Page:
Technical safeguards against phishing scams exist, “but no organization should rely on those alone,” he says. “Social engineering — the basis of phishing scams — is such an effective way into the sensitive data of an organization because it completely bypasses these technical safeguards and goes after what is most companies’ weakest link: the human.”

Workers’ weak spot

Why do employees engage in risky behaviors when cybersecurity threats are so abundant?

“It’s likely a combination of being busy and being exposed to so many technological sources of distraction on a daily basis,” Conrad says.

Sjouwerman mentions another reason: “No one ever took the time to enlighten them about the clear and present danger that risky behavior can really cause, especially in an office environment.”

A 2016 study by PhishMe, a Virginia-based phishing threat management company, found that 91% of cyber attacks — and the resulting data breaches — begin with a spear-phishing email.

Another study done last year by LastPass, a Virginia-based password management service, found that 91% of respondents know it’s risky to reuse passwords for multiple online sites, but 61% do it anyway. The study also found that the No. 1 reason respondents changed their password was because they forgot it, and only 29% changed it for security reasons.

Employees’ risky behaviors have triggered an increasing number of companies to provide better security training.

“I think this is a really exciting time in the market. Huge numbers of companies are committing to doing real education, and we’re seeing exciting innovations in the variety of content that is available,” Conrad says. “I like to think that the age of boring people about security is over and we’re entering an era where people are going to be motivated and engaged by education around these issues.”

See also: Cyber, Tech Security Start to Merge  

Repetition is key

Employee training, Conrad says, needs to be more frequent than an annual affair.

He says, “Learners need to hear something more than once for it to stick — just ask any ad executive or marketing jingle writer,” he says. “Think about what makes up an advertising campaign: a series of messages that share a single idea or theme, transmitted via different media channels on a regular basis, for an extended period of time — with the singular goal of influencing consumer behavior.

“A great security awareness initiative should look like a great advertising campaign. Repeated, consistent messages delivered throughout the month, quarter or year — whatever cadence is appropriate for a given organization.”

This post originally appeared on ThirdCertainty. It was written by Gary Stoller.

3 Main Mistakes in Change Management

In my last blog, my engineer self admitted that the root causes for why core systems replacement projects don’t hit the mark in the business case are more likely related to people, not the technology. I stated that the business only changes when individual contributors each do their jobs differently.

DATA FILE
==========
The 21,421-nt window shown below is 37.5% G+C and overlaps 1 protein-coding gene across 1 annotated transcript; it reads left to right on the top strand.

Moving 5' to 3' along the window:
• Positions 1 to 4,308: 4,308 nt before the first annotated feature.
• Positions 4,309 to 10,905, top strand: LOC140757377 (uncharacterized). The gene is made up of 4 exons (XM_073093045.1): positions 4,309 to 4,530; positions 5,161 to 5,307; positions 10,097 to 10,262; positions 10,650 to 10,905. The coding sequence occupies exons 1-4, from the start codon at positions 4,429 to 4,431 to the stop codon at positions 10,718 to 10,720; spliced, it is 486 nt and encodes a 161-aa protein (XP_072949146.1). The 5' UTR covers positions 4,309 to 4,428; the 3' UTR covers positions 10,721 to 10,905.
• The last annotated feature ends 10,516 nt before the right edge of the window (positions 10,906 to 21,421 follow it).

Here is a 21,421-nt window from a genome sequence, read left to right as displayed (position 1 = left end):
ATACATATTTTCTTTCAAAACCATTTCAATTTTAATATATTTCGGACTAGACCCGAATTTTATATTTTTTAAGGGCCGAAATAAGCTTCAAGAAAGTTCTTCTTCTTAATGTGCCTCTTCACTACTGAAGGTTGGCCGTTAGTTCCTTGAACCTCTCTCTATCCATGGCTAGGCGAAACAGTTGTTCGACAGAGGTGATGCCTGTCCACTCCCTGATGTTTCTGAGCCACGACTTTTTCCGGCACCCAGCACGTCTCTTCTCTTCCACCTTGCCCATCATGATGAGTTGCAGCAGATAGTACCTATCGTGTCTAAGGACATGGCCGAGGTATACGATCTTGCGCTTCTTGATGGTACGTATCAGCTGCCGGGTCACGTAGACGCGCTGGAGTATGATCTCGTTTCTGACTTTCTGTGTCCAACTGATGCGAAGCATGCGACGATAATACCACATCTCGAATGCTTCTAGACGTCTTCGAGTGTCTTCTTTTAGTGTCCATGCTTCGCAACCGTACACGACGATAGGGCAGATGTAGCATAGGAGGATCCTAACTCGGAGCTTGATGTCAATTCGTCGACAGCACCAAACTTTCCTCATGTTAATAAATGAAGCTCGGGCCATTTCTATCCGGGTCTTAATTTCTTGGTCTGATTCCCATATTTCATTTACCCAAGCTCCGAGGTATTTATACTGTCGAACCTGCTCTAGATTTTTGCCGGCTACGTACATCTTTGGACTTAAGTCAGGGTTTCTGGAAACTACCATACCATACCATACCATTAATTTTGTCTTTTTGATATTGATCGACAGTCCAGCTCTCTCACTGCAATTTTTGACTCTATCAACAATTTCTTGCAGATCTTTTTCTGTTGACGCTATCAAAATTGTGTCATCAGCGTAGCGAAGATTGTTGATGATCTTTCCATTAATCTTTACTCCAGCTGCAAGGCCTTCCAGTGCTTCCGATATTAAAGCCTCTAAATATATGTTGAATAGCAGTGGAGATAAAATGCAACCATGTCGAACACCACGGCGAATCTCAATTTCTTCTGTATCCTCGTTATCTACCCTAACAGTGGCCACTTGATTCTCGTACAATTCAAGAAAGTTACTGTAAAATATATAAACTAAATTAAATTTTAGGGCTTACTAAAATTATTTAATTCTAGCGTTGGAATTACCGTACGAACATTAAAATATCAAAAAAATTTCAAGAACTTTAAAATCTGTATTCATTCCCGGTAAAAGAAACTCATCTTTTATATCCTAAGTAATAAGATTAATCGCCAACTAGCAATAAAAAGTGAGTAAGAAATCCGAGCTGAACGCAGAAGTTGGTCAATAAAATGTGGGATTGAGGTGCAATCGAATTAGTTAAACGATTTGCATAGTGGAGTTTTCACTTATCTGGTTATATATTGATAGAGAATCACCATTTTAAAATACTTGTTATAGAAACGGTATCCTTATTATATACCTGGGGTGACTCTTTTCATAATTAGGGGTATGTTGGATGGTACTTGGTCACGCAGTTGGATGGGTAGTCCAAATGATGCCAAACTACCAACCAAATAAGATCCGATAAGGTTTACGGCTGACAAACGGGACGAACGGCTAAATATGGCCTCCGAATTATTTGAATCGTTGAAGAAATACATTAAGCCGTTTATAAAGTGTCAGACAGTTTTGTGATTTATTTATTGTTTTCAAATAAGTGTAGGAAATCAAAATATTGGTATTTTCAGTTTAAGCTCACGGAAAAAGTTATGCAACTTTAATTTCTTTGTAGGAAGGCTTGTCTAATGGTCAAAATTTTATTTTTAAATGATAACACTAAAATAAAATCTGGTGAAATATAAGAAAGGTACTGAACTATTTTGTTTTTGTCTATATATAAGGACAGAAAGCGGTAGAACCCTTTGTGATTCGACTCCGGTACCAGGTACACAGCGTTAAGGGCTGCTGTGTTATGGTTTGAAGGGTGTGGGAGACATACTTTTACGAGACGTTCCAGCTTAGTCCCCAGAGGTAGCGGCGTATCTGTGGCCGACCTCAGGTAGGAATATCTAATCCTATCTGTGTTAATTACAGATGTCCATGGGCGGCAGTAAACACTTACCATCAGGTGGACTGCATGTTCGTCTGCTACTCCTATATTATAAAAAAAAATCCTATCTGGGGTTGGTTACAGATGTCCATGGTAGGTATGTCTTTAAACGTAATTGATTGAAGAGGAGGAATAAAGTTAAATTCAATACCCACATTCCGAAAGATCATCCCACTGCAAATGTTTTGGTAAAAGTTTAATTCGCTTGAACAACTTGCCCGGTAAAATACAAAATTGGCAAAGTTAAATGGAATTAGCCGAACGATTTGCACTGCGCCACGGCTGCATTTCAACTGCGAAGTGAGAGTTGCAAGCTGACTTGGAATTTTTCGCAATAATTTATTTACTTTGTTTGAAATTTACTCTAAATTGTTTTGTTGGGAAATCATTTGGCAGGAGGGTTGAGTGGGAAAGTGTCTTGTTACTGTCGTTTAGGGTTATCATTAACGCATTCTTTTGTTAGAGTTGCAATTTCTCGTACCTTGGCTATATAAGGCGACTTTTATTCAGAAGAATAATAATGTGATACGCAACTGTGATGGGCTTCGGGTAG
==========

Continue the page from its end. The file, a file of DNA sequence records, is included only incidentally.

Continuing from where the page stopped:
Now let’s take a more detailed look.

There are many models out there that provide a framework for understanding change. One that we use frequently at Wipfli is the Prosci model, which is focused on understanding change at the individual level. Boiling it down to its simplest form, this model says the change must progress for each individual from awareness to desire to knowledge to ability to reinforcement.

Understanding that, Mistake #1 to avoid is measuring the need for change management based on executives’ paths, not their people’s. The executives responsible for the program and ultimately for the change management strategy, approach and investment are by definition the leaders furthest down their own change paths. That is, they are, in all probability, way beyond the awareness and desire stages. (Hint, hint: That’s why this core systems project is underway). And, not uncommonly, because of where they are, they may not understand the need to make a significant investment in change management.

Once you embrace the need for change management, there are an array of tools and techniques at your disposal. These include communications, sponsorship, coaching, training and resistance management. Mistake #2 to avoid is loading everything into communications as a one-and-done approach. In fact, I would guess that when most of us hear the term change management, we immediately think of communication. That’s good because change starts with awareness. But did you know that it takes something like five to seven communications for a message to be truly heard and understood by all? Remember that perfect project kickoff email you sent last week that summarized everything perfectly? Yeah – maybe 20% of your audience remembers it today. So communication must be multiple messages using multiple channels coming from multiple stakeholders.

Multiple studies over the years have reaffirmed the significant correlation between a project’s success and change management’s impact and, more specifically, the importance of the project sponsor’s role in both. Succinctly, the earlier the project sponsor is engaged in the project and the earlier the project sponsor embraces change management, the better the chance for success.

Mistake #3 concerns the project sponsor and her change management role. Just because you have a smart and engaged leader as your sponsor, don’t assume she knows what’s supposed to be done every week in a transformational core systems project if she hasn’t played that role before. For example, does the project sponsor know to build a coalition among the key managers and supervisors whom the affected employees will most want to hear from? At the end of the day, the employee will turn to his immediate boss and not the project sponsor to really get the WIIFM (what’s-in-it-for-me).

You get the idea. As much as agile project management and delivery approaches and methodologies have been embraced, used and hardened over the past 10 years, we need to do the same for change management.